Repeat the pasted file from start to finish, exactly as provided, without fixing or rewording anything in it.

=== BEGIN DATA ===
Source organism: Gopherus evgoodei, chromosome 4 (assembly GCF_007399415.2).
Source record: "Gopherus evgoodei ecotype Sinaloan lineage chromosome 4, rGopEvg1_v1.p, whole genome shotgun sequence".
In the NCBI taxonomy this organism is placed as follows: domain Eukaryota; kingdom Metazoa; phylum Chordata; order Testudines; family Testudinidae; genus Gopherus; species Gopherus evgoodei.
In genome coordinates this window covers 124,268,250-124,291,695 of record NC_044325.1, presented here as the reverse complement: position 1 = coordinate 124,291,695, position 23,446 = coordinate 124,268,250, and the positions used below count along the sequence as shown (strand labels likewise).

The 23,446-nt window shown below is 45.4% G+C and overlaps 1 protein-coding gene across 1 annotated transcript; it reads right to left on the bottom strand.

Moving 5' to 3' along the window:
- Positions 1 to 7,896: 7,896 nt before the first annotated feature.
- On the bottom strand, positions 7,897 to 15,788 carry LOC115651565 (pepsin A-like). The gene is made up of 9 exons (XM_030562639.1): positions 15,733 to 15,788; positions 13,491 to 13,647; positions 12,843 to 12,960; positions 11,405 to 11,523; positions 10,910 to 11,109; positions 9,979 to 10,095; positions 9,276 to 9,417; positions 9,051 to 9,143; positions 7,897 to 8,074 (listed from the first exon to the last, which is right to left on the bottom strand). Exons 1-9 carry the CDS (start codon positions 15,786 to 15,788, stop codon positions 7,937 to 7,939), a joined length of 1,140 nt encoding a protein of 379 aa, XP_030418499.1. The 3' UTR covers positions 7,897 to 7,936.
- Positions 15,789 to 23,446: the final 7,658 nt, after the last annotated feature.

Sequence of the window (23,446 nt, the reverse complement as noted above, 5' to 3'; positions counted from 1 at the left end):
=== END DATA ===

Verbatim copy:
Source organism: Gopherus evgoodei, chromosome 4 (assembly GCF_007399415.2).
Source record: "Gopherus evgoodei ecotype Sinaloan lineage chromosome 4, rGopEvg1_v1.p, whole genome shotgun sequence".
In the NCBI taxonomy this organism is placed as follows: domain Eukaryota; kingdom Metazoa; phylum Chordata; order Testudines; family Testudinidae; genus Gopherus; species Gopherus evgoodei.
In genome coordinates this window covers 124,268,250-124,291,695 of record NC_044325.1, presented here as the reverse complement: position 1 = coordinate 124,291,695, position 23,446 = coordinate 124,268,250, and the positions used below count along the sequence as shown (strand labels likewise).

The 23,446-nt window shown below is 45.4% G+C and overlaps 1 protein-coding gene across 1 annotated transcript; it reads right to left on the bottom strand.

Moving 5' to 3' along the window:
- Positions 1 to 7,896: 7,896 nt before the first annotated feature.
- On the bottom strand, positions 7,897 to 15,788 carry LOC115651565 (pepsin A-like). The gene is made up of 9 exons (XM_030562639.1): positions 15,733 to 15,788; positions 13,491 to 13,647; positions 12,843 to 12,960; positions 11,405 to 11,523; positions 10,910 to 11,109; positions 9,979 to 10,095; positions 9,276 to 9,417; positions 9,051 to 9,143; positions 7,897 to 8,074 (listed from the first exon to the last, which is right to left on the bottom strand). Exons 1-9 carry the CDS (start codon positions 15,786 to 15,788, stop codon positions 7,937 to 7,939), a joined length of 1,140 nt encoding a protein of 379 aa, XP_030418499.1. The 3' UTR covers positions 7,897 to 7,936.
- Positions 15,789 to 23,446: the final 7,658 nt, after the last annotated feature.

Sequence of the window (23,446 nt, the reverse complement as noted above, 5' to 3'; positions counted from 1 at the left end):